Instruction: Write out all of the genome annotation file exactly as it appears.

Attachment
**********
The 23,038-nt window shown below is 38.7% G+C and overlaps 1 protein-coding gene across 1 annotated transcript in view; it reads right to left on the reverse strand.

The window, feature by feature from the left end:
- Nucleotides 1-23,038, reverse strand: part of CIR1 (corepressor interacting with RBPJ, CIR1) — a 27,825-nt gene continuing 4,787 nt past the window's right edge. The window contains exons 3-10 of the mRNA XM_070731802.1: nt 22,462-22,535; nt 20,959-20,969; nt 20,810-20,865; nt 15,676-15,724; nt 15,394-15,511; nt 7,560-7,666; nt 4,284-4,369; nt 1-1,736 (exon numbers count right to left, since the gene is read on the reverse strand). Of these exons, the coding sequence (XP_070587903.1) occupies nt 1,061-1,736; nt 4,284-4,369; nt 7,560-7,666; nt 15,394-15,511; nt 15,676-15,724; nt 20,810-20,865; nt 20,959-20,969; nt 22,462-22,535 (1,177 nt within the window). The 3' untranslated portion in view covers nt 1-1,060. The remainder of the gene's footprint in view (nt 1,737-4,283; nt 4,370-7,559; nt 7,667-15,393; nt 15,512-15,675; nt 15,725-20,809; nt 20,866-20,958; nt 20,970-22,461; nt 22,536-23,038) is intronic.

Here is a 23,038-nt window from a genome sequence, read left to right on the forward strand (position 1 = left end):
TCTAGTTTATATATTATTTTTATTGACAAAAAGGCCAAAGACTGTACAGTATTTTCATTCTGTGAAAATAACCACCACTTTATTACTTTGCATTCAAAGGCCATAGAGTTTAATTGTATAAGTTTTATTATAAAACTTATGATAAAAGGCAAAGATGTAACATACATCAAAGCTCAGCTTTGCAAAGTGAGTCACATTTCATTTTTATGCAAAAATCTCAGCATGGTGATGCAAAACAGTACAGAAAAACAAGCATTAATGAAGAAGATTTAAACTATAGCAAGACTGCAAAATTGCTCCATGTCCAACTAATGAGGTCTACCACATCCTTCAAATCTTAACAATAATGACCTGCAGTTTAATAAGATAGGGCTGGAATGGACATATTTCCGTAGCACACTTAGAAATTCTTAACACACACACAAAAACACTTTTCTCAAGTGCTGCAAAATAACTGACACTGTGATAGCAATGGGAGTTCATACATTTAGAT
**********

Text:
The 23,038-nt window shown below is 38.7% G+C and overlaps 1 protein-coding gene across 1 annotated transcript in view; it reads right to left on the reverse strand.

The window, feature by feature from the left end:
- Nucleotides 1-23,038, reverse strand: part of CIR1 (corepressor interacting with RBPJ, CIR1) — a 27,825-nt gene continuing 4,787 nt past the window's right edge. The window contains exons 3-10 of the mRNA XM_070731802.1: nt 22,462-22,535; nt 20,959-20,969; nt 20,810-20,865; nt 15,676-15,724; nt 15,394-15,511; nt 7,560-7,666; nt 4,284-4,369; nt 1-1,736 (exon numbers count right to left, since the gene is read on the reverse strand). Of these exons, the coding sequence (XP_070587903.1) occupies nt 1,061-1,736; nt 4,284-4,369; nt 7,560-7,666; nt 15,394-15,511; nt 15,676-15,724; nt 20,810-20,865; nt 20,959-20,969; nt 22,462-22,535 (1,177 nt within the window). The 3' untranslated portion in view covers nt 1-1,060. The remainder of the gene's footprint in view (nt 1,737-4,283; nt 4,370-7,559; nt 7,667-15,393; nt 15,512-15,675; nt 15,725-20,809; nt 20,866-20,958; nt 20,970-22,461; nt 22,536-23,038) is intronic.

Here is a 23,038-nt window from a genome sequence, read left to right on the forward strand (position 1 = left end):
TCTAGTTTATATATTATTTTTATTGACAAAAAGGCCAAAGACTGTACAGTATTTTCATTCTGTGAAAATAACCACCACTTTATTACTTTGCATTCAAAGGCCATAGAGTTTAATTGTATAAGTTTTATTATAAAACTTATGATAAAAGGCAAAGATGTAACATACATCAAAGCTCAGCTTTGCAAAGTGAGTCACATTTCATTTTTATGCAAAAATCTCAGCATGGTGATGCAAAACAGTACAGAAAAACAAGCATTAATGAAGAAGATTTAAACTATAGCAAGACTGCAAAATTGCTCCATGTCCAACTAATGAGGTCTACCACATCCTTCAAATCTTAACAATAATGACCTGCAGTTTAATAAGATAGGGCTGGAATGGACATATTTCCGTAGCACACTTAGAAATTCTTAACACACACACAAAAACACTTTTCTCAAGTGCTGCAAAATAACTGACACTGTGATAGCAATGGGAGTTCATACATTTAGAT